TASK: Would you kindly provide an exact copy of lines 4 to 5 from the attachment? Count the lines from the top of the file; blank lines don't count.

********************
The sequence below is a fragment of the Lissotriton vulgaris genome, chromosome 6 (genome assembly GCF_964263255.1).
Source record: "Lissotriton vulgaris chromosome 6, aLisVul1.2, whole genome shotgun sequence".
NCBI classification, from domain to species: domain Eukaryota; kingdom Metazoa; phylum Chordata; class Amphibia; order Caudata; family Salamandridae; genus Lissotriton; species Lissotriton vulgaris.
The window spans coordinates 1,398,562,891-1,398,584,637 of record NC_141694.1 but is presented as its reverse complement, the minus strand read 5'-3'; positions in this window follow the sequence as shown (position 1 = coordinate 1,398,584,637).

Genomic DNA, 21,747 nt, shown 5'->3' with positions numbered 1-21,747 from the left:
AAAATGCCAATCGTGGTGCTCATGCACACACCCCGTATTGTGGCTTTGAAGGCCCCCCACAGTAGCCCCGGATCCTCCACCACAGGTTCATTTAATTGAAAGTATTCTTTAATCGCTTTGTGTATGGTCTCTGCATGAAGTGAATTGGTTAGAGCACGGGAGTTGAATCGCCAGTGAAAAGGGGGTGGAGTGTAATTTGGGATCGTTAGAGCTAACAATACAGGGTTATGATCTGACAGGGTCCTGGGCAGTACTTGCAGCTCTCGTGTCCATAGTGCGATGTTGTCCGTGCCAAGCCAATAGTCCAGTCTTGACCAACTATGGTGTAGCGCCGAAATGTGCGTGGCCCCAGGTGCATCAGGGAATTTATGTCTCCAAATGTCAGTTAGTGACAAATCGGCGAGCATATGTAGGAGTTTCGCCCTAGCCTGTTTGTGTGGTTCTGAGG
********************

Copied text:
The window spans coordinates 1,398,562,891-1,398,584,637 of record NC_141694.1 but is presented as its reverse complement, the minus strand read 5'-3'; positions in this window follow the sequence as shown (position 1 = coordinate 1,398,584,637).

Genomic DNA, 21,747 nt, shown 5'->3' with positions numbered 1-21,747 from the left: